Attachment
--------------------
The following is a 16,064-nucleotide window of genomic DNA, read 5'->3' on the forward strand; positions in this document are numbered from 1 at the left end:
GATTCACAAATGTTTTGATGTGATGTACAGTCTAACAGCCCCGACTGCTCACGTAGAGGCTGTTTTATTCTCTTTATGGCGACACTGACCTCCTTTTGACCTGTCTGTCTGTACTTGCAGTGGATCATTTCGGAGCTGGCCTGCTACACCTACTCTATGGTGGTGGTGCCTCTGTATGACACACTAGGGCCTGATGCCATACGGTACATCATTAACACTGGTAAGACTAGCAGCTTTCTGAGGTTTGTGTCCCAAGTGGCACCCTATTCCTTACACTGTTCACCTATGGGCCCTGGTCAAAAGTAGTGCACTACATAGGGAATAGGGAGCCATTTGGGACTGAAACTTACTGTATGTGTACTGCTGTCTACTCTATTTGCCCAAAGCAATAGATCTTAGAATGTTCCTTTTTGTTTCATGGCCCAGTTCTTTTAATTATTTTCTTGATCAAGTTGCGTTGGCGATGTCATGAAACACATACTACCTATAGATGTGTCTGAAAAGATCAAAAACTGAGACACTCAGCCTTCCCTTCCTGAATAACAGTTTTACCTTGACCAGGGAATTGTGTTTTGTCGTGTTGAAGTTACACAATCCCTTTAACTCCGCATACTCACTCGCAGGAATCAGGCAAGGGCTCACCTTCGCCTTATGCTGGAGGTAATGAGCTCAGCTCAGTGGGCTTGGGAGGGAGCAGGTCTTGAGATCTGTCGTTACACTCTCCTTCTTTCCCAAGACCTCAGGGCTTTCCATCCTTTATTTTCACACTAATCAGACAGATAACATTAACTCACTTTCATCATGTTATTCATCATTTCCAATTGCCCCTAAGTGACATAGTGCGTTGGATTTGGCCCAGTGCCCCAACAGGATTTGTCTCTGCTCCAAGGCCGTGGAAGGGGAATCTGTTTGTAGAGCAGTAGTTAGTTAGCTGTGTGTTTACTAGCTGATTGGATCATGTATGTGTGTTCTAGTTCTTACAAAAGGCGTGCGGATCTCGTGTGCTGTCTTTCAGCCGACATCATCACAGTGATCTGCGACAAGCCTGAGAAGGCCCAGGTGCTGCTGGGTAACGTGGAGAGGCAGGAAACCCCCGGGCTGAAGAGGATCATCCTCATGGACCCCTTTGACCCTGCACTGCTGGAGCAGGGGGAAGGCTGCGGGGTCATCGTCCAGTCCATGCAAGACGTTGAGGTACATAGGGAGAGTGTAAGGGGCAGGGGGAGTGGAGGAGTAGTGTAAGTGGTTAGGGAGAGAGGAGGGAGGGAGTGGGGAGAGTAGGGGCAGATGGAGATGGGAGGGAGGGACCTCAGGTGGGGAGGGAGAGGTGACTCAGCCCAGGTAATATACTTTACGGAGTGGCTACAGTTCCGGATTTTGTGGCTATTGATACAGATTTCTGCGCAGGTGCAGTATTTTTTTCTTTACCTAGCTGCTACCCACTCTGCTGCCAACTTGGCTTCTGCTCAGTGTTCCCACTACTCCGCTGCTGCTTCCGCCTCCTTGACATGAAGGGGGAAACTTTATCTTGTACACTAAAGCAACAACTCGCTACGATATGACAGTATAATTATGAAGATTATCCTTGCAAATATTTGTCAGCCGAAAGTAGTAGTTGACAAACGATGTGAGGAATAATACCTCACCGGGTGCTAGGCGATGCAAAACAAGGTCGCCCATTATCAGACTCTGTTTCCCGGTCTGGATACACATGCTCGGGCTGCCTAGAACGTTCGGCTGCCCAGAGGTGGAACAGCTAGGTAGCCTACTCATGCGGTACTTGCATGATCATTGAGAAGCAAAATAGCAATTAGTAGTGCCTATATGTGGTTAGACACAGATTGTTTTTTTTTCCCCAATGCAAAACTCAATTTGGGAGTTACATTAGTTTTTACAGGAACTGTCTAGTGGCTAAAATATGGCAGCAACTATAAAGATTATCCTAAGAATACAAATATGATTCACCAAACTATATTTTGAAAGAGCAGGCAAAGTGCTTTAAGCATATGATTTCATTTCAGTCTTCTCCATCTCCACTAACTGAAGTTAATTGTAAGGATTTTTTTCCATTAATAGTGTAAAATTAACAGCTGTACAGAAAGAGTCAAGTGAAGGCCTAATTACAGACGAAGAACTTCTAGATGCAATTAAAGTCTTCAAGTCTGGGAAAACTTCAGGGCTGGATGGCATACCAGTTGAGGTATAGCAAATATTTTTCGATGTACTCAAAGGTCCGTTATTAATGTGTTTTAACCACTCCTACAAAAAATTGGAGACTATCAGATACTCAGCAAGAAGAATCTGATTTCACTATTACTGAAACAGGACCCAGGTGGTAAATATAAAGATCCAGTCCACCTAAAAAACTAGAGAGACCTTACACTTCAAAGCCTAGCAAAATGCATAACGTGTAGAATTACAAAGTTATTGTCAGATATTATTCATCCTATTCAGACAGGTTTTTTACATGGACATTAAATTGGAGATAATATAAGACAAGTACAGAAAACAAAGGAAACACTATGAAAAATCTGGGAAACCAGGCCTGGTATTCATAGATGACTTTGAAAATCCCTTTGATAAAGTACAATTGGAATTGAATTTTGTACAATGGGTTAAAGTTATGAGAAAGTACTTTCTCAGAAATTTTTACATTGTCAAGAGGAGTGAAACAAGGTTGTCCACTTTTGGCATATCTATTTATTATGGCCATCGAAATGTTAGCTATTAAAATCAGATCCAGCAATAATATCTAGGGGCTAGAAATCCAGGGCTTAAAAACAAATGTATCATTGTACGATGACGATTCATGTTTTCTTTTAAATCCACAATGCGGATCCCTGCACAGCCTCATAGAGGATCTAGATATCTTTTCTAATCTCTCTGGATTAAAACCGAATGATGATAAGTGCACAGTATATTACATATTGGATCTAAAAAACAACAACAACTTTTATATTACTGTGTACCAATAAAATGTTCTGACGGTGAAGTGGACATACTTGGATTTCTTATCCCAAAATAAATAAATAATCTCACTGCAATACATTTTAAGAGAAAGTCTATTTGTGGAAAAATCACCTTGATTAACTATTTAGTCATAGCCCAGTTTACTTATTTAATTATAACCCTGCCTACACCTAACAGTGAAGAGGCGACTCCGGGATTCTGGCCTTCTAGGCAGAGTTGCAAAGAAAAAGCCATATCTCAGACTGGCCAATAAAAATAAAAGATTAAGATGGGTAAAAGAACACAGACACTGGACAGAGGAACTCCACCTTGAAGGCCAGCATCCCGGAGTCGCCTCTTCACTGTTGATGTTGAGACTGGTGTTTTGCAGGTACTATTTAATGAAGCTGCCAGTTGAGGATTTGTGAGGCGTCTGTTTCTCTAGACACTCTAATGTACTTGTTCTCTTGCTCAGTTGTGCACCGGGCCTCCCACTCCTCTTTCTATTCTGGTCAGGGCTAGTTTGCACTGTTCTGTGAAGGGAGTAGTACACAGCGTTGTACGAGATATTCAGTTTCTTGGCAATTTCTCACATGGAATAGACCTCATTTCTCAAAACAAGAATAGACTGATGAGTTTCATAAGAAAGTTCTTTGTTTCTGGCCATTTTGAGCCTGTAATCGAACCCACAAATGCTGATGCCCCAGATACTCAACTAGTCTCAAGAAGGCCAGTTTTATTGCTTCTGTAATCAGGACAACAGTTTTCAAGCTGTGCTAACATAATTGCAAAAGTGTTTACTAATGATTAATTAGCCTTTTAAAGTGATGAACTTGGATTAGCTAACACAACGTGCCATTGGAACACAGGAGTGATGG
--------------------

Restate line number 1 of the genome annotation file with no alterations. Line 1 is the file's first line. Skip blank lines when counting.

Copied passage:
The following is a 16,064-nucleotide window of genomic DNA, read 5'->3' on the forward strand; positions in this document are numbered from 1 at the left end: